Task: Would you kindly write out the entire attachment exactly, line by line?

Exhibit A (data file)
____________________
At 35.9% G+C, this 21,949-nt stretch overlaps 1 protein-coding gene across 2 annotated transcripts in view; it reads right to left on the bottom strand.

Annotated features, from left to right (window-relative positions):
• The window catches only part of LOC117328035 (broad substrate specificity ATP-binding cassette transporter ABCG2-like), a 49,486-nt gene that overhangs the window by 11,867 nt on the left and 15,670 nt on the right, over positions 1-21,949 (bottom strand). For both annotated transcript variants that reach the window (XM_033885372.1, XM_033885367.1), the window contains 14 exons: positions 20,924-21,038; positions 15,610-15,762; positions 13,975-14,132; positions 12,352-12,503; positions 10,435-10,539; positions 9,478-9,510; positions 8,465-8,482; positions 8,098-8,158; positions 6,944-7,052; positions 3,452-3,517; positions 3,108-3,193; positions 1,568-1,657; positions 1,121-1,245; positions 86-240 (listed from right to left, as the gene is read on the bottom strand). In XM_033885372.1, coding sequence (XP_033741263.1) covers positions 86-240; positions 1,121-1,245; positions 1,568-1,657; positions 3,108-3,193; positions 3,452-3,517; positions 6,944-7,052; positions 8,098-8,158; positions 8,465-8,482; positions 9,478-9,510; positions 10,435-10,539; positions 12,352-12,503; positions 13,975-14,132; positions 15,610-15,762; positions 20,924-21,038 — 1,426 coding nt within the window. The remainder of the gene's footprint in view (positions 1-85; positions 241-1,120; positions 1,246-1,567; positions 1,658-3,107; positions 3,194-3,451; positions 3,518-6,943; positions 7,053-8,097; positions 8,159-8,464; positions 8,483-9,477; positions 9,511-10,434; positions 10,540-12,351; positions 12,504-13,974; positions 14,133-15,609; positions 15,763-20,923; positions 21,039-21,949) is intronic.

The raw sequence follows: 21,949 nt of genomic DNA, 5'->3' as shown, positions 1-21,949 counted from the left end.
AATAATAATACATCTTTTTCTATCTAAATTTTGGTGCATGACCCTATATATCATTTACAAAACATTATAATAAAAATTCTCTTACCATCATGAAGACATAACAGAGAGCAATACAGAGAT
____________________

At 35.9% G+C, this 21,949-nt stretch overlaps 1 protein-coding gene across 2 annotated transcripts in view; it reads right to left on the bottom strand.

Annotated features, from left to right (window-relative positions):
• The window catches only part of LOC117328035 (broad substrate specificity ATP-binding cassette transporter ABCG2-like), a 49,486-nt gene that overhangs the window by 11,867 nt on the left and 15,670 nt on the right, over positions 1-21,949 (bottom strand). For both annotated transcript variants that reach the window (XM_033885372.1, XM_033885367.1), the window contains 14 exons: positions 20,924-21,038; positions 15,610-15,762; positions 13,975-14,132; positions 12,352-12,503; positions 10,435-10,539; positions 9,478-9,510; positions 8,465-8,482; positions 8,098-8,158; positions 6,944-7,052; positions 3,452-3,517; positions 3,108-3,193; positions 1,568-1,657; positions 1,121-1,245; positions 86-240 (listed from right to left, as the gene is read on the bottom strand). In XM_033885372.1, coding sequence (XP_033741263.1) covers positions 86-240; positions 1,121-1,245; positions 1,568-1,657; positions 3,108-3,193; positions 3,452-3,517; positions 6,944-7,052; positions 8,098-8,158; positions 8,465-8,482; positions 9,478-9,510; positions 10,435-10,539; positions 12,352-12,503; positions 13,975-14,132; positions 15,610-15,762; positions 20,924-21,038 — 1,426 coding nt within the window. The remainder of the gene's footprint in view (positions 1-85; positions 241-1,120; positions 1,246-1,567; positions 1,658-3,107; positions 3,194-3,451; positions 3,518-6,943; positions 7,053-8,097; positions 8,159-8,464; positions 8,483-9,477; positions 9,511-10,434; positions 10,540-12,351; positions 12,504-13,974; positions 14,133-15,609; positions 15,763-20,923; positions 21,039-21,949) is intronic.

The raw sequence follows: 21,949 nt of genomic DNA, 5'->3' as shown, positions 1-21,949 counted from the left end.
AATAATAATACATCTTTTTCTATCTAAATTTTGGTGCATGACCCTATATATCATTTACAAAACATTATAATAAAAATTCTCTTACCATCATGAAGACATAACAGAGAGCAATACAGAGAT